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chain bit

This is a discussion on chain bit within the Western Riding forums, part of the Riding Horses category
  • Rubber chain breaking braces
  • Chain bits bad>

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    11-29-2012, 09:51 PM
  #11
Trained
What follows is a question, not advice...I know near nothing about bits:

I recently switched my mare to a waterford bit. She seemed to be bracing against the plain snaffle, and I had read a waterford is harder to brace against. Based on 1.5 weeks, it seems to be doing well for her. When putting the bridle on yesterday, she opened her mouth and acted like, "Let's get going!" And she doesn't spit it out the way she did with a 2 or 3 link snaffle. I'm guessing it bends easily in her mouth, and the only time I really pull is if she thinks she is racing another horse down a trail. That seems to be so exciting to her that she isn't much interested in slowing without my working very hard at it.



So my questions:

1- Is that a harsh bit?

2 - With regard to the OP's question, would that make a natural progression down in harshness?
     
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    11-29-2012, 10:11 PM
  #12
Started
BSMS Thanks I was just thinking the same thing.
I'm torn with waterfords and chain bits. They're wonderful because they completely conform to the horse's mouth with no nutcracker action. They're practically nothing in a horse's mouth when not being touched. But when 'in action' they can be very pinchy, Waterfords and chain bits both centralize the pressure onto a number of small points, chains having smaller edges, so my thinking would be slightly more intense. But Waterfords have the lumps for pressure points.
Having nothing solid, there is nothing solid for a horse to brace against, but I'd attempt using a loose ring french link before a waterford. The loose ring makes it more difficult to brace against too. I'd also probably try to find what's causing this behavior in the horse before just making the bit more difficult for them. Bit changes are often band-aids in that sense, not fixing the actual problem, just the symptoms of the problem.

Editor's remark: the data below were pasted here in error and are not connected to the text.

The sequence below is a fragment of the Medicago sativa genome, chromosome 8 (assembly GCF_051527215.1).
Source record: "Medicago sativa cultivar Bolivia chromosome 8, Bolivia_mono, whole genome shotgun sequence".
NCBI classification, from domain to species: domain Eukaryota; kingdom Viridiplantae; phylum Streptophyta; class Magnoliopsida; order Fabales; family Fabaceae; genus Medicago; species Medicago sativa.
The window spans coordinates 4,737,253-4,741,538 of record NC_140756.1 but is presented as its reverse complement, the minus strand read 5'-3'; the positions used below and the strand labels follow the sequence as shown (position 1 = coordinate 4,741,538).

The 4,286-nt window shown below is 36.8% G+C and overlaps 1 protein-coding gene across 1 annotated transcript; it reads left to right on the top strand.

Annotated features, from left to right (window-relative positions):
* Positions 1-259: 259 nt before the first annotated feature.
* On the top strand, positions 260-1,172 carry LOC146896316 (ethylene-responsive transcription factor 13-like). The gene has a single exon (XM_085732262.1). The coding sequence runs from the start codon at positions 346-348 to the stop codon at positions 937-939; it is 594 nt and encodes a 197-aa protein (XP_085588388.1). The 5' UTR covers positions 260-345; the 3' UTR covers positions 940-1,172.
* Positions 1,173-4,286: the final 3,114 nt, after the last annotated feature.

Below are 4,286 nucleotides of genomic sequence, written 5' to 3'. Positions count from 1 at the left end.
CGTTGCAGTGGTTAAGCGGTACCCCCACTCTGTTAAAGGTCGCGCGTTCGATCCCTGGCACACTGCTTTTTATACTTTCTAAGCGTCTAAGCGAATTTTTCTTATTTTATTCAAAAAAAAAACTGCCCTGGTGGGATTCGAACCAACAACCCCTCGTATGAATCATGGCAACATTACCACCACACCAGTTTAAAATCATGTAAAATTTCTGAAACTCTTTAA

I'm curious to hear more opinions on the positives and negatives of chains and waterfords.

One other bit I'm greatly interested in are those all leather bits?! It has the same idea of waterfords and chains, where it's got no solid form, just conforms to the horse's mouth. But it has no joints or pressure points to increase the strength. I feel it'd only work well for a well trained horse. Kind of like the flexible rubber ones but don't get sharp edges if chewed a little.
     
    11-29-2012, 10:30 PM
  #13
Trained
I think I know what is causing the behavior in my mare: she thinks it is the Belmont, and her inner Secretariat is taking over! Unfortunately, I don't have a lot of options for working on it. She only does it on the trail and with another horse to compete against. In a arena, she doesn't try it even with a couple of horses. By herself, she'd just as soon be lazy. But with another horse and a trail stretching out before her...canter becomes gallop, and she doesn't want to slow.

And I only have a couple of places not much more than 1/3 mile long tops where the terrain allows her to safely canter outside the arena. I'd love to have a couple miles of dirt road, but that isn't in the cards right now. I've already tried a 3 link French snaffle eggbutt, and she doesn't like it. After a couple of rides, she tries to avoid having a bridle put on. Doesn't do that with 2-link snaffles or the Waterford. I normally ride her one-handed with slack in the reins, including at a canter or gallop, unless she decides to ignore me...